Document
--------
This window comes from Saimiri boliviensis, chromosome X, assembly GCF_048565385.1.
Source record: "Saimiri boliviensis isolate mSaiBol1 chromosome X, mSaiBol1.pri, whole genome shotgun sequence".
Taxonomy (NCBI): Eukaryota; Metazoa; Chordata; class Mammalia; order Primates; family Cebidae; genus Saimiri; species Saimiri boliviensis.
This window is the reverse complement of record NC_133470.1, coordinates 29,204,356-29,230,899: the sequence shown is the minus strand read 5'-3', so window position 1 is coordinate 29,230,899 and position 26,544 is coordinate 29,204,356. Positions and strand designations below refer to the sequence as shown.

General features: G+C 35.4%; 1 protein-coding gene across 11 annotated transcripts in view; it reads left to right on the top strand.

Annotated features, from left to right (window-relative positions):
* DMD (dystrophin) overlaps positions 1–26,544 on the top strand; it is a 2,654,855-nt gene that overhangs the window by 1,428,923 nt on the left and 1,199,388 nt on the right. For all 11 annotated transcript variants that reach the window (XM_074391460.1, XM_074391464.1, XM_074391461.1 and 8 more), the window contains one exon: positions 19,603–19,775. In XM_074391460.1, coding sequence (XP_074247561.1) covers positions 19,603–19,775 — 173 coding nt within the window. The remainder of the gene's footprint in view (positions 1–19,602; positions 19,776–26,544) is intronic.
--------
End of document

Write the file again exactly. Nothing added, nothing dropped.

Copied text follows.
This window comes from Saimiri boliviensis, chromosome X, assembly GCF_048565385.1.
Source record: "Saimiri boliviensis isolate mSaiBol1 chromosome X, mSaiBol1.pri, whole genome shotgun sequence".
Taxonomy (NCBI): Eukaryota; Metazoa; Chordata; class Mammalia; order Primates; family Cebidae; genus Saimiri; species Saimiri boliviensis.
This window is the reverse complement of record NC_133470.1, coordinates 29,204,356-29,230,899: the sequence shown is the minus strand read 5'-3', so window position 1 is coordinate 29,230,899 and position 26,544 is coordinate 29,204,356. Positions and strand designations below refer to the sequence as shown.

General features: G+C 35.4%; 1 protein-coding gene across 11 annotated transcripts in view; it reads left to right on the top strand.

Annotated features, from left to right (window-relative positions):
* DMD (dystrophin) overlaps positions 1–26,544 on the top strand; it is a 2,654,855-nt gene that overhangs the window by 1,428,923 nt on the left and 1,199,388 nt on the right. For all 11 annotated transcript variants that reach the window (XM_074391460.1, XM_074391464.1, XM_074391461.1 and 8 more), the window contains one exon: positions 19,603–19,775. In XM_074391460.1, coding sequence (XP_074247561.1) covers positions 19,603–19,775 — 173 coding nt within the window. The remainder of the gene's footprint in view (positions 1–19,602; positions 19,776–26,544) is intronic.